• Place the springform pan in a larger baking tray filled with hot water (water bath method) to ensure even cooking.
  • Bake in the oven for 50-60 minutes, or until the cheesecake is set but still has a slight jiggle in the center.
  • Once done, turn off the oven and let the cheesecake cool inside for about an hour. This helps prevent cracking.
  • Remove and refrigerate for at least 4 hours, or overnight for best results.
  • Prepare the Yuzu Jelly Topping (optional):
  • Soak the gelatin in cold water until soft.
  • In a small saucepan, heat the water, yuzu juice, and sugar until the sugar dissolves. Do not boil.
  • Add the gelatin mixture to the saucepan, stirring until dissolved.
  • Let the mixture cool to room temperature, then pour over the chilled cheesecake.
  • Refrigerate for another 2 hours until the jelly sets.
  • Serve and Enjoy:
  • Once set, gently remove the cheesecake from the springform pan.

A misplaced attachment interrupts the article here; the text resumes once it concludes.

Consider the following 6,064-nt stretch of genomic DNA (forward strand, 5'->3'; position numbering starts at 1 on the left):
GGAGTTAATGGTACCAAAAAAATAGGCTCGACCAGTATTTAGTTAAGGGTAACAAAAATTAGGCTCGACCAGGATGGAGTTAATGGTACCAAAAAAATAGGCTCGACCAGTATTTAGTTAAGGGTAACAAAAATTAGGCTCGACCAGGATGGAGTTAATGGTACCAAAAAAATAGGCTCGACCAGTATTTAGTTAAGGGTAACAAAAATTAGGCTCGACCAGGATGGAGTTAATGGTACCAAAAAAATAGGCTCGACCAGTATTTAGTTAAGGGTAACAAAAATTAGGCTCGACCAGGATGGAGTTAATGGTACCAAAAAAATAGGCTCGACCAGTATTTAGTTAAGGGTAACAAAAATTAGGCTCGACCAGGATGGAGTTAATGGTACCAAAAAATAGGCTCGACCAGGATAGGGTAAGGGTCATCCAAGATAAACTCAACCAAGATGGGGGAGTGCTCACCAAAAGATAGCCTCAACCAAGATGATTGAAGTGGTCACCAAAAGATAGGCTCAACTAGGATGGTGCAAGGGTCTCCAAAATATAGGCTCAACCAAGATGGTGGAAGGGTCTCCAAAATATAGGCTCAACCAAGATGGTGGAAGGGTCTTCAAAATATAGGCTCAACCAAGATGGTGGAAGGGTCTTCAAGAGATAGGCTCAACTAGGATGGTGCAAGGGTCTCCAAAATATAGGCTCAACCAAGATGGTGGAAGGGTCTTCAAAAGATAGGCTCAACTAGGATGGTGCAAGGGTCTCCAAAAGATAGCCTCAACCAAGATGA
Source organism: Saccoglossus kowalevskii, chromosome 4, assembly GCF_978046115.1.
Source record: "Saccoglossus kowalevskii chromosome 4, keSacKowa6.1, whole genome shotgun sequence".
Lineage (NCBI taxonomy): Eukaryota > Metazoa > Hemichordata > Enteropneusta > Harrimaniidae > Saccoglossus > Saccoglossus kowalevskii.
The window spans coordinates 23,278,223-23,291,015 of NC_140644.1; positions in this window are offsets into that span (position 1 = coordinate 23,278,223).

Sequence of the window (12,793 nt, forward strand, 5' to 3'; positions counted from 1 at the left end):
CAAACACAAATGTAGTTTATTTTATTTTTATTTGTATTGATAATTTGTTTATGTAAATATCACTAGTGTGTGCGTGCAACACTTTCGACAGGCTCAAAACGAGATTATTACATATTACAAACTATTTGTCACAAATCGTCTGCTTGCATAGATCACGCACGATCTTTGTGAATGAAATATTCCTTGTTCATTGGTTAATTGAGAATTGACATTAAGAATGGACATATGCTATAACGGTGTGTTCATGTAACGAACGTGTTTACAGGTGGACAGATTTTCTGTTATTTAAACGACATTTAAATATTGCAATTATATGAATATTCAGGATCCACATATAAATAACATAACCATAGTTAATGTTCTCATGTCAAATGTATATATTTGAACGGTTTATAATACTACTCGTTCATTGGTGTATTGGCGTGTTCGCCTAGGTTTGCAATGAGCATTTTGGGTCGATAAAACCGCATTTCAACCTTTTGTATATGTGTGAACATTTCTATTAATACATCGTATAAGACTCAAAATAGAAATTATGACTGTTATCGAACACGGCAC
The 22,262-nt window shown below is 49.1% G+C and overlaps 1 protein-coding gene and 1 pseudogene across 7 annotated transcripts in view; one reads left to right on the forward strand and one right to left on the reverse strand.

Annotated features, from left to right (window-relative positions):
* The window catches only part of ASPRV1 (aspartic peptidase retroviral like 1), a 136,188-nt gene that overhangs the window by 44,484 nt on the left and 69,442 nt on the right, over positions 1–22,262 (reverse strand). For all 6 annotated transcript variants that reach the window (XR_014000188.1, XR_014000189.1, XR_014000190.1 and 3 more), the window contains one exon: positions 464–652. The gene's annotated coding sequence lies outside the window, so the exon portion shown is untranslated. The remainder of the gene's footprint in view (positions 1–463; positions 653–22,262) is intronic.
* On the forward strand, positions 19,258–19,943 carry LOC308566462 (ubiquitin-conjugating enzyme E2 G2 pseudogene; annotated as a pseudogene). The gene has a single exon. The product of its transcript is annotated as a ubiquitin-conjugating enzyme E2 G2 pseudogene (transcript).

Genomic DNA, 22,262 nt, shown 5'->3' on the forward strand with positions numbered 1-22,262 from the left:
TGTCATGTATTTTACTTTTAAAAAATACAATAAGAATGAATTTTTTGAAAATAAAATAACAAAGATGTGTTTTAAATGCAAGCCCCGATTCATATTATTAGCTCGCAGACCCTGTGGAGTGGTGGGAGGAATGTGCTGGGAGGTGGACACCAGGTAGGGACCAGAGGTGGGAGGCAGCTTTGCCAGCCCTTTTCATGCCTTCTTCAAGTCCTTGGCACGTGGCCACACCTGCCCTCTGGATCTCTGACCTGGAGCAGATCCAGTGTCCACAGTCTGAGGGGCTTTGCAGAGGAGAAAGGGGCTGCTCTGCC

• Slice using a sharp knife dipped in hot water and enjoy your Japanese tofu cheesecake with a hint of yuzu!


  • Yuzu Substitutions: When the Elusive Citrus is Hard to FindWhile yuzu boasts a unique flavor profile that’s hard to replicate precisely, there are some alternatives that can come close in a pinch:
  • Lemon & Lime Combo: A mix of both lemon and lime juice can emulate yuzu’s distinctive tartness. Try using two parts lemon juice to one part lime juice. The combination will provide that tangy citrus kick reminiscent of yuzu.
  • Grapefruit with a Hint of Mandarin Orange: Yuzu has a complex flavor that’s a blend of various citrus fruits. Grapefruit juice, with a splash of mandarin orange, can be a suitable substitute. This blend captures the slightly bitter, sweet, and tart notes of yuzu.
  • Sudachi or Kabosu: If you have access to other Japanese citrus fruits, both sudachi and kabosu are excellent alternatives. They have a tartness that’s quite similar to yuzu, though their flavor profiles are slightly different.
  • Bottled Yuzu Juice: While fresh yuzu is ideal, bottled yuzu juice or concentrate can be found in many Asian grocery stores or online. It might not have the same aromatic zest as fresh yuzu, but it will still impart a strong yuzu flavor to your dishes.